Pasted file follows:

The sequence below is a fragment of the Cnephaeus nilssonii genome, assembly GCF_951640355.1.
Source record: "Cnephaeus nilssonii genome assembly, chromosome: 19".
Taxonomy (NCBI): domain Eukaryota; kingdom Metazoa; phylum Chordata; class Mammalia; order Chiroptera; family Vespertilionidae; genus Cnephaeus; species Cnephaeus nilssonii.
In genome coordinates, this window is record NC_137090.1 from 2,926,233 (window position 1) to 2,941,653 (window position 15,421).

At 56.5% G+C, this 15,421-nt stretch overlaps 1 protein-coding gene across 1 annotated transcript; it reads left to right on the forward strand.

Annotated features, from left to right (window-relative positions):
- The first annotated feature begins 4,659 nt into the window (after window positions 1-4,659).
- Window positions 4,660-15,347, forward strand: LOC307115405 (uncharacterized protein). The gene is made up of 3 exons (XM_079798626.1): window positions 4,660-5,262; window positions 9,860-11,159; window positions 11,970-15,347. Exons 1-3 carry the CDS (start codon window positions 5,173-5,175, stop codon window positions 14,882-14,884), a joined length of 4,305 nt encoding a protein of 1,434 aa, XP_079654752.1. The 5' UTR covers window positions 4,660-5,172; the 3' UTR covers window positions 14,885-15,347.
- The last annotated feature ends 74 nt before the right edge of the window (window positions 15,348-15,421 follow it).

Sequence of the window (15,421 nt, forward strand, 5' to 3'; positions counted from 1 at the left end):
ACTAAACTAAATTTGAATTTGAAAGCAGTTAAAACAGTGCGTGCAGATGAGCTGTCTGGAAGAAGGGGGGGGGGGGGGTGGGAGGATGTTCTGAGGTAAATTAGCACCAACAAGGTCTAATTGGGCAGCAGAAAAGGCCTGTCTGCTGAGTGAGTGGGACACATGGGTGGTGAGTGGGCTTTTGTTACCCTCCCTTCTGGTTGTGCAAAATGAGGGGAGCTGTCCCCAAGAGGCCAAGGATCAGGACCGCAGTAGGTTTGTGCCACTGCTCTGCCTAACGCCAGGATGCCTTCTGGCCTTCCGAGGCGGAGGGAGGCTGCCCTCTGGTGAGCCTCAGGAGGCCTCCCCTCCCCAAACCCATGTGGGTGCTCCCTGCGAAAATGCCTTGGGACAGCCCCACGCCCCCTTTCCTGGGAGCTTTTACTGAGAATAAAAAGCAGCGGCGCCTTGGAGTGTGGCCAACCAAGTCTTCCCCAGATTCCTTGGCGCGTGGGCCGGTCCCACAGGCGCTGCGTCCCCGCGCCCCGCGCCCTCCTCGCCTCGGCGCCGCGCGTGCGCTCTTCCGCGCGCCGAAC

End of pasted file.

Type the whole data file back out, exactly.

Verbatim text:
The sequence below is a fragment of the Cnephaeus nilssonii genome, assembly GCF_951640355.1.
Source record: "Cnephaeus nilssonii genome assembly, chromosome: 19".
Taxonomy (NCBI): domain Eukaryota; kingdom Metazoa; phylum Chordata; class Mammalia; order Chiroptera; family Vespertilionidae; genus Cnephaeus; species Cnephaeus nilssonii.
In genome coordinates, this window is record NC_137090.1 from 2,926,233 (window position 1) to 2,941,653 (window position 15,421).

At 56.5% G+C, this 15,421-nt stretch overlaps 1 protein-coding gene across 1 annotated transcript; it reads left to right on the forward strand.

Annotated features, from left to right (window-relative positions):
- The first annotated feature begins 4,659 nt into the window (after window positions 1-4,659).
- Window positions 4,660-15,347, forward strand: LOC307115405 (uncharacterized protein). The gene is made up of 3 exons (XM_079798626.1): window positions 4,660-5,262; window positions 9,860-11,159; window positions 11,970-15,347. Exons 1-3 carry the CDS (start codon window positions 5,173-5,175, stop codon window positions 14,882-14,884), a joined length of 4,305 nt encoding a protein of 1,434 aa, XP_079654752.1. The 5' UTR covers window positions 4,660-5,172; the 3' UTR covers window positions 14,885-15,347.
- The last annotated feature ends 74 nt before the right edge of the window (window positions 15,348-15,421 follow it).

Sequence of the window (15,421 nt, forward strand, 5' to 3'; positions counted from 1 at the left end):
ACTAAACTAAATTTGAATTTGAAAGCAGTTAAAACAGTGCGTGCAGATGAGCTGTCTGGAAGAAGGGGGGGGGGGGGGTGGGAGGATGTTCTGAGGTAAATTAGCACCAACAAGGTCTAATTGGGCAGCAGAAAAGGCCTGTCTGCTGAGTGAGTGGGACACATGGGTGGTGAGTGGGCTTTTGTTACCCTCCCTTCTGGTTGTGCAAAATGAGGGGAGCTGTCCCCAAGAGGCCAAGGATCAGGACCGCAGTAGGTTTGTGCCACTGCTCTGCCTAACGCCAGGATGCCTTCTGGCCTTCCGAGGCGGAGGGAGGCTGCCCTCTGGTGAGCCTCAGGAGGCCTCCCCTCCCCAAACCCATGTGGGTGCTCCCTGCGAAAATGCCTTGGGACAGCCCCACGCCCCCTTTCCTGGGAGCTTTTACTGAGAATAAAAAGCAGCGGCGCCTTGGAGTGTGGCCAACCAAGTCTTCCCCAGATTCCTTGGCGCGTGGGCCGGTCCCACAGGCGCTGCGTCCCCGCGCCCCGCGCCCTCCTCGCCTCGGCGCCGCGCGTGCGCTCTTCCGCGCGCCGAAC